Co-directors Steve Pacala and Rob Socolow lead the effort to synthesize CMI results for a wider audience and steer CMI research toward broad and timely questions.
Early on in the project, we committed to a third-year goal of producing a comprehensive assessment of proposed solutions to the carbon and climate problem, as well as our own recommendations. Toward this end we are now writing a document that addresses the feasibility of different strategies in cutting emissions through 2050, using the concept of a “stabilization wedge.”
The Stabilization Wedge
Our document is a response to an argument in the scientific and popular press over whether currently known low-emissions technologies could displace enough CO2 emissions from the global energy system to mitigate future climate change. On one side are scientists who look far into the future and call for investing in research and development for “magic bullet” technologies that would solve the problem in one fell swoop. On the other side are scientists who maintain that existing technologies can be scaled up to tackle the problem gradually if action is started now.
Our approach focuses on the carbon emissions problem from now through 2050. Between now and that time, global emissions are typically projected to double from 7 to around 14 billion tons of carbon per year. An alternative path would keep emissions at current levels, cutting out a “Stabilization Wedge” of emissions equal to 175 billion tons of carbon over 50 years. This wedge is represented by the central pink triangle in the diagram above, and grows from zero today to replacing 7 billion tons of carbon per year in 2050. The alternative path is consistent with some of the lower stabilization targets under discussion today; it most resembles stabilization at 500 ppm.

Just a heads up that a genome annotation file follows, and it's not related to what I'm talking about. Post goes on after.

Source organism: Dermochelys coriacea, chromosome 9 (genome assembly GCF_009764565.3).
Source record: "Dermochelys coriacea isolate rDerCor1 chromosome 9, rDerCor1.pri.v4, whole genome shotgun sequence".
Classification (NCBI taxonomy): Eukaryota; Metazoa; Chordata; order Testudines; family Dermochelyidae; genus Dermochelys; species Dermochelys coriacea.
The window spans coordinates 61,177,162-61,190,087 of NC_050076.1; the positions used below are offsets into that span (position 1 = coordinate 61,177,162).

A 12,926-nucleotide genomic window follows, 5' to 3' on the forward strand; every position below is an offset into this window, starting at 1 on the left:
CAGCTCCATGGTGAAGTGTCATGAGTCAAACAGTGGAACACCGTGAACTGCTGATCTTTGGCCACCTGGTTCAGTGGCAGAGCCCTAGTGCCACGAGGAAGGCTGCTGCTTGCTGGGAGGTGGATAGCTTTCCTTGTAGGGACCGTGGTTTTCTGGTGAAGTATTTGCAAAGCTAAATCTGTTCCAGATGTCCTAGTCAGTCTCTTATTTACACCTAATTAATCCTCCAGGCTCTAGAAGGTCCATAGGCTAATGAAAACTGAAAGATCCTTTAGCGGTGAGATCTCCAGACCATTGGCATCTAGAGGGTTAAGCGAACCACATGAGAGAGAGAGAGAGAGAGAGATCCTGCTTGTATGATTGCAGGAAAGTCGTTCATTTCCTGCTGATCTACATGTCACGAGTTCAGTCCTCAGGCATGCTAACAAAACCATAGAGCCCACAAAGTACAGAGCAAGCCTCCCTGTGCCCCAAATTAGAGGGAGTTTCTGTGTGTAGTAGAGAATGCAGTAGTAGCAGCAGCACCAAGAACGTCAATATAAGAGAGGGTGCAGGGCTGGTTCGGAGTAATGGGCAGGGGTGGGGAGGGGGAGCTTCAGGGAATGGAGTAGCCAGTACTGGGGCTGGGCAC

We divide this wedge up into seven “slices,” which represent activities that grow from nothing now to preventing 1 billion tons of carbon from entering the atmosphere per year in 2050. We ask: Can existing technologies provide the slices to build this wedge? Our estimates indicate that scaling-up technologies and programs that exist today could provide more than enough slices to replace this wedge of emissions, while at the same time keeping pace with the world’s energy needs. The strategies we believe could provide one or more slices include:
- Energy efficient technologies
- Replacing coal use with natural gas
- Zero-carbon electricity from solar cells, wind turbines, and nuclear plants
- Zero-carbon fuels from biomass
- Carbon capture and underground storage
- Biological storage
This simple wedge model is proving to be a useful focal point for our internal objective of an integrated research plan.